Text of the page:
Radiological Evidence in Tuberculous Meningitis
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Clinical history:

A 29-year-old patient presented with an altered behavioral pattern on and off for 1 month. She had been treated at another medical facility with antidepressants and anxiolytics. Before she visited our hospital she had had fever and drowsiness for 4 days and had been started on antibiotics. For further management, she was moved to Kauvery hospital. She presented with irrelevant speech, restlessness,  agitation and was not intermittently oriented to time, place or person.  CSF analysis showed: 85 cells, lymphocytes predominant 80%, elevated protein 288, glucose 21 and ADA  positivity.

An MRI showed FLAIR hyperintensity involving the basal cisterns and the bilateral frontoparietal sulcal spaces. Leptomeningeal enhancement involving the basal cisterns and the bilateral frontoparietal cortical sulciwas noted in the post-contrast T1 and FLAIR images. The possibility of acute meningoencephalitis was raised.

Other differential diagnoses could include –

  • Pyogenic meningitis
  • Fungal meningitis
  • Neurosarcoidosis
  • Leptomeningeal carcinomatosis



Tuberculous meningitis is the most common presentation of intracranial tuberculosis.


Tuberculous meningitis is seen in all age groups, but it has a peak incidence in childhood in high prevalence areas. In adolescents and adults, it is more frequently encountered In low prevalence areas.


● Immunosuppression
● Diabetes mellitus
● Alcoholism


Low-grade fever with headache is the prodromal manifestation. The most common clinical presentations are fever, headache, vomiting and neck stiffness. Cranial nerve palsies of the 3rd, 4th and 6th nerves may be seen. Late stages seizures, focal neurological deficits, stupor and coma may also be seen.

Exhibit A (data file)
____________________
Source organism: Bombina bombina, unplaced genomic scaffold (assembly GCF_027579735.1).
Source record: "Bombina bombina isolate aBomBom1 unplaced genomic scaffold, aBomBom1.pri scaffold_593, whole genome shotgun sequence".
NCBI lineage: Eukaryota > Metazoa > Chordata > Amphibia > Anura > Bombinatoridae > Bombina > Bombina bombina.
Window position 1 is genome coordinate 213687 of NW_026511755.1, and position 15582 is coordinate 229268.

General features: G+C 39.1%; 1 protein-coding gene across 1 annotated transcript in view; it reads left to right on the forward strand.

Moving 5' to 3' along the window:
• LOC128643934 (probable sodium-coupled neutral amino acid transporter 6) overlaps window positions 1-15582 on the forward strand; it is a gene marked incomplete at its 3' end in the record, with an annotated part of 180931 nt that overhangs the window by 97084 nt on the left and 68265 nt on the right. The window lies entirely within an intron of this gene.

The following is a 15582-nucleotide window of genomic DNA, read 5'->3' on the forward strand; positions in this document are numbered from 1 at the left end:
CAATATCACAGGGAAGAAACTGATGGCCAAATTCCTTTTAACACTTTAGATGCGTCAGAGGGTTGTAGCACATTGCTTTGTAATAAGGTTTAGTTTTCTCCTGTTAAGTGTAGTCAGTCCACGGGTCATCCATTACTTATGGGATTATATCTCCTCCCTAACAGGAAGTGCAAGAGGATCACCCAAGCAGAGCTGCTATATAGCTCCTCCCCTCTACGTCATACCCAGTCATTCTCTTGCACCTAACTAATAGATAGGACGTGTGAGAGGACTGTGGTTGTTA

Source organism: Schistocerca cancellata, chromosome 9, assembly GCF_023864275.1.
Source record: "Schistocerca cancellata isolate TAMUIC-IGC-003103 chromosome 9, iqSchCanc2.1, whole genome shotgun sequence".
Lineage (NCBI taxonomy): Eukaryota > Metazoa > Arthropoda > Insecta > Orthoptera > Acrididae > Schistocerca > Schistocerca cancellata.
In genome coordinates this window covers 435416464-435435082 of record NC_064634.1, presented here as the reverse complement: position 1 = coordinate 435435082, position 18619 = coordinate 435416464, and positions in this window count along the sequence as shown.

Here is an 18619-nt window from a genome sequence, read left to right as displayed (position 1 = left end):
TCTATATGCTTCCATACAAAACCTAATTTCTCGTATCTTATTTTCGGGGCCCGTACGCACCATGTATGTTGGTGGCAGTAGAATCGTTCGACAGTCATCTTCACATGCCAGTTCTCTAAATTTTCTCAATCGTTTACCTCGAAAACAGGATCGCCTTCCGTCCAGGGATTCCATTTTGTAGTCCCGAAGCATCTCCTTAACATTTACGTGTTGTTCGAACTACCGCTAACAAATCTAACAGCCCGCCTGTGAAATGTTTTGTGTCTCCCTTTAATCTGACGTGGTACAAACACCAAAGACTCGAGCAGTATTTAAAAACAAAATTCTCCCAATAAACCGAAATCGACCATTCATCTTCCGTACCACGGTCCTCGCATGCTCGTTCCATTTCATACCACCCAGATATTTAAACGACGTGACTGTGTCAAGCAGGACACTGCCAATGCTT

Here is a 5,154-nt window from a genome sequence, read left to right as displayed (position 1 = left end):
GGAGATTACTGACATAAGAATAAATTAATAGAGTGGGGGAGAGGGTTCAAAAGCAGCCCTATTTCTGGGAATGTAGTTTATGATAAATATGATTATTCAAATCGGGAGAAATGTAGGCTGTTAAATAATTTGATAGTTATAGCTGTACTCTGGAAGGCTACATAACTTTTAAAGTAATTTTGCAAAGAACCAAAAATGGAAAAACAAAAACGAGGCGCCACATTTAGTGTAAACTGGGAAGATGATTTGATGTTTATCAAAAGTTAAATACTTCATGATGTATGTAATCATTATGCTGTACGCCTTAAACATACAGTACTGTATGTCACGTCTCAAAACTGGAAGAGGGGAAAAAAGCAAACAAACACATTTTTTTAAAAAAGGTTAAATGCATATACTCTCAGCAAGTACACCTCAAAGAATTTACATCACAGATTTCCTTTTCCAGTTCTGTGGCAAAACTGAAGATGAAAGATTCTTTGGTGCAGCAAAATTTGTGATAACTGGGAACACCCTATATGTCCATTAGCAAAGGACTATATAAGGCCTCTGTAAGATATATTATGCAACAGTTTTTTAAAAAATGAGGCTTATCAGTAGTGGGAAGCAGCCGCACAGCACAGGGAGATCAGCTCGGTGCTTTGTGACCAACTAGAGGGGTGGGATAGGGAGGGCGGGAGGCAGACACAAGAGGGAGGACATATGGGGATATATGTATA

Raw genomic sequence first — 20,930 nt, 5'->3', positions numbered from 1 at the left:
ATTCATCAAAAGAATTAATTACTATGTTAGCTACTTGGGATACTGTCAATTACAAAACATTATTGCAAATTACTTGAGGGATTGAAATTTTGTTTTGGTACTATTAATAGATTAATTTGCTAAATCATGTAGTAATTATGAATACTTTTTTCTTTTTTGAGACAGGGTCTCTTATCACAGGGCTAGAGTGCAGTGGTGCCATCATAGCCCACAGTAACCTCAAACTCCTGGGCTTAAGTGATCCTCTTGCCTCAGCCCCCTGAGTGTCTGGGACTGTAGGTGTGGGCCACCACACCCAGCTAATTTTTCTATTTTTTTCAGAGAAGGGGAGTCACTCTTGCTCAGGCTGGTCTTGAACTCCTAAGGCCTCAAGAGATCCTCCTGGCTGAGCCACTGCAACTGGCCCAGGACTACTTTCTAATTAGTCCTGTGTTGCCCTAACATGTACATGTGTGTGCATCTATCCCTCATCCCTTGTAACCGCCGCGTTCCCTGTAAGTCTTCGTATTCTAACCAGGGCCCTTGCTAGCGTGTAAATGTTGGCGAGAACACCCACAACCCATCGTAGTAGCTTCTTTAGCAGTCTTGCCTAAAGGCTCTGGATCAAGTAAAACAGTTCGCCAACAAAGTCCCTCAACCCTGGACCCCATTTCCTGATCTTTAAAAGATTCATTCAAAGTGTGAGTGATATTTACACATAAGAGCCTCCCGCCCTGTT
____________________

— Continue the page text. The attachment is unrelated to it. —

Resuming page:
CSF analysis shows lymphocytosis, increased protein level and decreased glucose levels.


Tuberculous meningitis is caused by Mycobacterium tuberculosis. The most common spread of infection is hematogenously from a distant focal point, usually from pulmonary tuberculosis. It lodges immediately deep to the pia forming Rich foci. Later these rupture into the subarachnoid space, forming an exudate. This purulent material is primarily located in the basal cisterns.

From the basal cisterns, the infection spreads to interpeduncular cisterns, around optic chiasm and to the pontomesencephalic, ambient and suprasellar cisterns. The exudate can reach the Sylvian fissures, but an extension to the cerebral convexities is not common. Choroid plexitis may be a late manifestation.



● Non-contrast scans may be normal
● Later complications visible:
o Hydrocephalus
o Infarcts due to arteritis

Following contrast administration :

● Basal enhancing exudates
● Leptomeningeal enhancement, along Sylvian fissures, tentorium
● Ependymitis


● T1
o Normal initially
o T1 shortening seen after the progression of the disease.

● T2
o Normal initially
o T2 shortening is seen after the progression of the disease.

T1 C+ (Gd): diffuse basal enhancement with enhancing exudates

● Magnetization transfer (MT) spin echo: Significantly lower MT ratio is seen in tuberculous meningitis as compared to fungal and pyogenic meningitis


● Hydrocephalus
● Arteritis that may result in ischemic infarcts.
● Cranial neuropathies: most affected nerves are the 3rd, 4th and 6th nerves


An anti-tuberculosis regimen is started after diagnosis confirmation.


Dr. Shabna Jasmin K
Radiology Resident
Kauvery Hospital

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